by Tom Roseen.
I was recently asked how I could explain the record outflows seen in domestic equity funds in July and the beginning of August given the meteoric rise of a few U.S. broad-based indices. With the NASDAQ posting its thirty-fifth record close for 2020 on August 20 and the S&P 500 closing at a record high on August 18, why were fund investors still in a risk-off mode?
Despite the COVID-19 related market meltdown in March, year to date through the Refinitiv Lipper fund-flows week ended Wednesday, August 19, 2020, the Dow Jones Industrial Average was down only 2.96%, while the tech-heavy NASDAQ Composite Price Only Index was up a whopping 24.23% for the same period. In fact, looking at returns since the market low on March 23, 2020, both indices have risen a handsome 48.95% and 62.47%, respectively.
However, fund investors have not been chasing performance. Perhaps recollection of the pain and carnage caused by the 2000-2003 Dotcom bubble and 2008 Financial Crisis have kept investors on the sidelines this round.
In fact, despite handsome 2019 returns for both equity (+24.04%) and taxable fixed income funds (+7.75%), investors still padded the coffers of money market funds to the tune of $541.6 billion for the year as many felt the longest bull market in history (2009 through 2019 and really through February 20, 2020) was getting a little long in the tooth.
For 2019, investors were net redeemers of equity fund and ETFs assets, withdrawing $196.8 billion for the year, while injecting net new money into taxable bond funds and ETFs ($316.6 billion), $541.6 billion into money market funds, and $96.5 billion into municipal bond funds. So, it is not too surprising to see similar trends continue even during this stellar market rise since March given the ongoing fears of COVID-19 and concerns over Sino-American trade talks.
Three points come to mind that might explain the ongoing exodus from U.S. domestic equity funds.
First, Baby Boomers were advised to use a core-and-satellite investment strategy years ago in which they invested a large chunk of their wealth into the perceived safety of domestic large-cap funds (the core portion of the strategy). The other portion of their wealth was earmarked for lower- or non-correlated assets, such as international funds, small-cap funds, commodities funds, real estate investment trusts (REITs), and bond funds.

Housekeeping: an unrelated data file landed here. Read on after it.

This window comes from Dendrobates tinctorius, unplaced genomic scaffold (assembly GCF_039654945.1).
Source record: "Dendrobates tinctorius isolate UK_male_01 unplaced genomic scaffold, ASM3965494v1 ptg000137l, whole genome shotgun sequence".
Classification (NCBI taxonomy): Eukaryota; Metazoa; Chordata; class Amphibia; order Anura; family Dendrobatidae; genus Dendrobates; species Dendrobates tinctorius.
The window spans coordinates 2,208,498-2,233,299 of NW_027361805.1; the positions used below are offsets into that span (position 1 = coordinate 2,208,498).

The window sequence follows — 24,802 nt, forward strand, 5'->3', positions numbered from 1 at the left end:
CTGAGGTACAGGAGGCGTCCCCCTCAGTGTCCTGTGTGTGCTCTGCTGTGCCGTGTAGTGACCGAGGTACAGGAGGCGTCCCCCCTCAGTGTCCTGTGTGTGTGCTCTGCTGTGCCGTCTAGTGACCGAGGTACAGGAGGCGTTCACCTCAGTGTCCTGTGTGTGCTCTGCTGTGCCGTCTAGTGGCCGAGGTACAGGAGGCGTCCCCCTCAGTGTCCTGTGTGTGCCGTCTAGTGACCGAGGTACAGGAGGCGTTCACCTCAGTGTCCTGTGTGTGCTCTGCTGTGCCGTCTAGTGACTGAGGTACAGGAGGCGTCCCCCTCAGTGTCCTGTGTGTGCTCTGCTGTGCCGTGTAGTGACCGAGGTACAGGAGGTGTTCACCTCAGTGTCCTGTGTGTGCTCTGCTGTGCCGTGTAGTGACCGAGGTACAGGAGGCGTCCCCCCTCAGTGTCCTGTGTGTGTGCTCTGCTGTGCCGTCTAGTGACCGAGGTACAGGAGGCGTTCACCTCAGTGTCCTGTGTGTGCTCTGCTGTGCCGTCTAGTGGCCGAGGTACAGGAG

After a few decades of investing using a core-and-satellite strategy, Baby Boomers had amassed a large portion of their assets in domestic large-cap funds and began preparing for the drawdown of their accounts for retirement, moving their assets to bond funds, diversifying across other assets classes, and slowly paying for those days on the beach or golf course.
For 2019, domestic large-cap funds (-$103.2 billion, including ETFs) accounted for more than half of the net redemptions from equity funds. The same pattern continues so far in 2020. While equity funds handed back a net $207.3 billion year to date through August 19, large-cap funds (including ETFs) accounted for $129.1 billion of those net redemptions. And money market funds (+$871.2 billion), taxable bond funds (+$86.2 billion, includes ETFs), and municipal bond funds (+$10.7 billion) have been the benefactors as investors, particularly Baby Boomers, have been reallocating their portfolios to income producing, capital sparing, and in some cases safe-haven securities.
That brings us to point number two: investors have embraced the benefits of low cost, tax efficient exchange-traded funds. Equity ETFs have taken in $72.3 billion so far in 2020, with large-cap ETFs witnessing net inflows of $34.1 billion. That means conventional large-cap equity funds (-$163.2 billion) have suffered even larger outflows than the top-line number shown above implied, and Commodities Precious Metals ETFs and Science & Technology ETFs attracted the next largest sums, taking in $36.0 billion and $19.4 billion, respectively, year to date. But perhaps more telling is the year-to-date net inflows of $120.3 billion into taxable bond ETFs. Despite stingy yields across the board, many investors continue to search for yield, and bond ETFs have been a primary recipient.
Lastly, as gleaned in the first example, investors have become ultra-risk averse, pouring money into money market funds (+$882.6 billion, a record amount for any given full year) year to date. Even with the strong equity market performance we saw in 2019, investors had injected a net $541.6 billion into money market funds, probably remembering the pain and longevity of prior market meltdowns. With the unemployment rate coming in at 10.2% for July and new COVID-19 cases still upsetting the opening of the global economy, embracing this new market rally appeared to be too big of an ask for investors’ comfort (particularly those Baby Boomers preparing for or already in retirement).